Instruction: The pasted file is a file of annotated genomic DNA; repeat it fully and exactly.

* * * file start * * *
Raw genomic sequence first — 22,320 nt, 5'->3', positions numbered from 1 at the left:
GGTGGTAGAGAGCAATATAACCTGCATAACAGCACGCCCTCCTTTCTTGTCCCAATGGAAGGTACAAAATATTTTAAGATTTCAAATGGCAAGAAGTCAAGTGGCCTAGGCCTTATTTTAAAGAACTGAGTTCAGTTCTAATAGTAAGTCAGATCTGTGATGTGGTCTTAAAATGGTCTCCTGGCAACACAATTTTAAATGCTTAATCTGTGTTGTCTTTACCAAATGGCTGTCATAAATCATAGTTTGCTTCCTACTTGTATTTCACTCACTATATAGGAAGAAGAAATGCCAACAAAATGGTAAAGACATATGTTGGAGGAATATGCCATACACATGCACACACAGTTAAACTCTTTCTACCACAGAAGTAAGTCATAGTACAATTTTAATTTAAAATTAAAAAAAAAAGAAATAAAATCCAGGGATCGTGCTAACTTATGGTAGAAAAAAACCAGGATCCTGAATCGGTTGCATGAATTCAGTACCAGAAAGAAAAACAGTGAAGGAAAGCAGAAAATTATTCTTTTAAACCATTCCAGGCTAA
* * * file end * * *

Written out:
Raw genomic sequence first — 22,320 nt, 5'->3', positions numbered from 1 at the left:
GGTGGTAGAGAGCAATATAACCTGCATAACAGCACGCCCTCCTTTCTTGTCCCAATGGAAGGTACAAAATATTTTAAGATTTCAAATGGCAAGAAGTCAAGTGGCCTAGGCCTTATTTTAAAGAACTGAGTTCAGTTCTAATAGTAAGTCAGATCTGTGATGTGGTCTTAAAATGGTCTCCTGGCAACACAATTTTAAATGCTTAATCTGTGTTGTCTTTACCAAATGGCTGTCATAAATCATAGTTTGCTTCCTACTTGTATTTCACTCACTATATAGGAAGAAGAAATGCCAACAAAATGGTAAAGACATATGTTGGAGGAATATGCCATACACATGCACACACAGTTAAACTCTTTCTACCACAGAAGTAAGTCATAGTACAATTTTAATTTAAAATTAAAAAAAAAAGAAATAAAATCCAGGGATCGTGCTAACTTATGGTAGAAAAAAACCAGGATCCTGAATCGGTTGCATGAATTCAGTACCAGAAAGAAAAACAGTGAAGGAAAGCAGAAAATTATTCTTTTAAACCATTCCAGGCTAA